The tagline at the end of the review: “A stray dog unites and transforms three lives affected by World War II.” My kind of love story.
I haven’t yet read the book—haven’t even bought a copy—but what I read in the summaries and reviews online brought back memories.
The dog in the story is a mixed-breed Shepherd, which reminds me of the family dogs we had when I was a kid: Smoky, a German Shepherd pup, and Kanook, an older Shepherd, two friendly dogs I didn’t know I was supposed to fear. Other people looked at them askance, but I hugged and rode and wallowed them, nary a care in the world.
Later, after they disappeared, we adopted another puppy, a tiny ball of fluff, a German Shepherd-Collie mix that grew into a beautiful dog with intelligence bordering on human, an excellent sense of comedic timing, fierce love, and a deep connection to his humans.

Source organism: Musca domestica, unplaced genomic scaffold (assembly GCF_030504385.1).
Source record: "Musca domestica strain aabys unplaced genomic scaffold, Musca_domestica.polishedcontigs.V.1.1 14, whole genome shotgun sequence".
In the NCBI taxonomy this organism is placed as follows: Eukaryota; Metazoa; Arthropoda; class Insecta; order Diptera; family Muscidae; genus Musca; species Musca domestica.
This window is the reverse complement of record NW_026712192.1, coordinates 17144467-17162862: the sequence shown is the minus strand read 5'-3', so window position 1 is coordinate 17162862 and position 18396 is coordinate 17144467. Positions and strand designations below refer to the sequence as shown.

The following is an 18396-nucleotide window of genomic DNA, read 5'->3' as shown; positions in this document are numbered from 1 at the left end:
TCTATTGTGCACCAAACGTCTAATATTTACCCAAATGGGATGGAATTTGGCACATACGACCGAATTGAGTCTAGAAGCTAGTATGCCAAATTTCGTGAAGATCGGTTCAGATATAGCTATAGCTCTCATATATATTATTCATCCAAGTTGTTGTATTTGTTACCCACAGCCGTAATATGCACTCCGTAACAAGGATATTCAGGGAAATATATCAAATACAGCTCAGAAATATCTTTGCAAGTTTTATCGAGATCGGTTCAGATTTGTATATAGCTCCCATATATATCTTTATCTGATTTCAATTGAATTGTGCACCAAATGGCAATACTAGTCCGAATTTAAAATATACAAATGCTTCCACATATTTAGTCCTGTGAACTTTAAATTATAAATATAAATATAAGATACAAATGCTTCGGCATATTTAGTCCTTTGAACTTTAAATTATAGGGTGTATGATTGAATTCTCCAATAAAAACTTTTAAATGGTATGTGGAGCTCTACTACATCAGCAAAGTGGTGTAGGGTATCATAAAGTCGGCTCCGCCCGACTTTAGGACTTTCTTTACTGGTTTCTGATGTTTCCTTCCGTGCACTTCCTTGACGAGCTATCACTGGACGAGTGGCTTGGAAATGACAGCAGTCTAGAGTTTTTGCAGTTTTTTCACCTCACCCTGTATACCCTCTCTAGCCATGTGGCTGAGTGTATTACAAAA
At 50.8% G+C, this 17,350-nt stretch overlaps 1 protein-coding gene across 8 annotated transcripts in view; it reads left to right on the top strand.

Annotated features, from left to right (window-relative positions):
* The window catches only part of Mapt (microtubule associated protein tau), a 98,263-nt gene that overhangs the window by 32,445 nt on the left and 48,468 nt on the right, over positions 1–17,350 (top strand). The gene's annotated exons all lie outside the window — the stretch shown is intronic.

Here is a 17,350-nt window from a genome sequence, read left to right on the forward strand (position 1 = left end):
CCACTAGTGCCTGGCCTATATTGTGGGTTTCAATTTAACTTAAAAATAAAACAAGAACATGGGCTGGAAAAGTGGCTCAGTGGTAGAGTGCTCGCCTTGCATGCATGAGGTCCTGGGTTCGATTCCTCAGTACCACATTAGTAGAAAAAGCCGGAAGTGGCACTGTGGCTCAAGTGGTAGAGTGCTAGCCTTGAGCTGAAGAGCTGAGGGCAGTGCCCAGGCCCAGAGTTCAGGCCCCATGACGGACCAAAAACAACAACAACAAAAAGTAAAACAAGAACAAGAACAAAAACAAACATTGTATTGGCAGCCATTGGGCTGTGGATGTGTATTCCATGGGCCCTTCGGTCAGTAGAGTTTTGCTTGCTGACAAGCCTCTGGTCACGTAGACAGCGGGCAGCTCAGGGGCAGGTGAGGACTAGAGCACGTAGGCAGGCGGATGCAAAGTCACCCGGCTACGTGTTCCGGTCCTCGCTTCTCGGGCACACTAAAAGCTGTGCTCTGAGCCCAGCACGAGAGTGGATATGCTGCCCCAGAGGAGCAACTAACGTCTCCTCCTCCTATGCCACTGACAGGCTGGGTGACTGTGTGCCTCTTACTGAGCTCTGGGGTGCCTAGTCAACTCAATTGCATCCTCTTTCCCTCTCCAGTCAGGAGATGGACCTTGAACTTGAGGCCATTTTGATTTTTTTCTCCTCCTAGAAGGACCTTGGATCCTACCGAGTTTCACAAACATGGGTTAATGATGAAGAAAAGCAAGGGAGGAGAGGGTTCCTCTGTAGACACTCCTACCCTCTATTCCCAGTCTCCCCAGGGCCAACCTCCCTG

As fathers are prone to do with their children, Dad called him by our names, but he only responded to his own. My brother and I spoke to him as to one another. He’d follow a conversation like a tennis fan watching a match at Wimbledon, his golden-brown eyebrows twitching, ears turning or flopping or standing according to his interest.
He was friendly to strangers, until they raised their hands or appeared a threat. Then he stood between us and them. He never attacked, never threatened first, but if you were going to start the fight, he’d finish it.
Almost two decades gone, and still greatly missed—Rocky, you were the best dog ever.